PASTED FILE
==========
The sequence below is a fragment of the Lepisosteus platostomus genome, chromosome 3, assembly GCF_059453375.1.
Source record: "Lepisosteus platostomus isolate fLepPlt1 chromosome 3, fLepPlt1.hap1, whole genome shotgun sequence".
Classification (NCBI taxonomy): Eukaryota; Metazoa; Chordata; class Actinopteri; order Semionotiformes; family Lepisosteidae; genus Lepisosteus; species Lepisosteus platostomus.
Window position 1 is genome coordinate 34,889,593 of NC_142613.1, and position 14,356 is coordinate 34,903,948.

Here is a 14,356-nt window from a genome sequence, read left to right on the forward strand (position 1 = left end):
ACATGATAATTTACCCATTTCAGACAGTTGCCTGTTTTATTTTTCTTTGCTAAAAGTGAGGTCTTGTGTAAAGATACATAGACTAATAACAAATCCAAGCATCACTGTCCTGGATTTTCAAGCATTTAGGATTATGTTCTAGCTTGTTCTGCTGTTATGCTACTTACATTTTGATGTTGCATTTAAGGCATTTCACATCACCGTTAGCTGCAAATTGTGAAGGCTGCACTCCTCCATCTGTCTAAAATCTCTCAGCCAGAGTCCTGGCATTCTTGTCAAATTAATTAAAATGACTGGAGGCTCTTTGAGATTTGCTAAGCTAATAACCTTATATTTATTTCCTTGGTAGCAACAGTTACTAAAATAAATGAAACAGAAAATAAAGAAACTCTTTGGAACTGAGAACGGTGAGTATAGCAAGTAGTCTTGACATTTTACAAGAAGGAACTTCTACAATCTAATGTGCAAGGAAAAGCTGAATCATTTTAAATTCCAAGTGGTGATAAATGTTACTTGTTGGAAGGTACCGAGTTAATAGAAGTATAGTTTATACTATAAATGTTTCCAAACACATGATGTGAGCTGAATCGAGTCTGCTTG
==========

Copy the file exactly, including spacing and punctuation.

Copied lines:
The sequence below is a fragment of the Lepisosteus platostomus genome, chromosome 3, assembly GCF_059453375.1.
Source record: "Lepisosteus platostomus isolate fLepPlt1 chromosome 3, fLepPlt1.hap1, whole genome shotgun sequence".
Classification (NCBI taxonomy): Eukaryota; Metazoa; Chordata; class Actinopteri; order Semionotiformes; family Lepisosteidae; genus Lepisosteus; species Lepisosteus platostomus.
Window position 1 is genome coordinate 34,889,593 of NC_142613.1, and position 14,356 is coordinate 34,903,948.

Here is a 14,356-nt window from a genome sequence, read left to right on the forward strand (position 1 = left end):
ACATGATAATTTACCCATTTCAGACAGTTGCCTGTTTTATTTTTCTTTGCTAAAAGTGAGGTCTTGTGTAAAGATACATAGACTAATAACAAATCCAAGCATCACTGTCCTGGATTTTCAAGCATTTAGGATTATGTTCTAGCTTGTTCTGCTGTTATGCTACTTACATTTTGATGTTGCATTTAAGGCATTTCACATCACCGTTAGCTGCAAATTGTGAAGGCTGCACTCCTCCATCTGTCTAAAATCTCTCAGCCAGAGTCCTGGCATTCTTGTCAAATTAATTAAAATGACTGGAGGCTCTTTGAGATTTGCTAAGCTAATAACCTTATATTTATTTCCTTGGTAGCAACAGTTACTAAAATAAATGAAACAGAAAATAAAGAAACTCTTTGGAACTGAGAACGGTGAGTATAGCAAGTAGTCTTGACATTTTACAAGAAGGAACTTCTACAATCTAATGTGCAAGGAAAAGCTGAATCATTTTAAATTCCAAGTGGTGATAAATGTTACTTGTTGGAAGGTACCGAGTTAATAGAAGTATAGTTTATACTATAAATGTTTCCAAACACATGATGTGAGCTGAATCGAGTCTGCTTG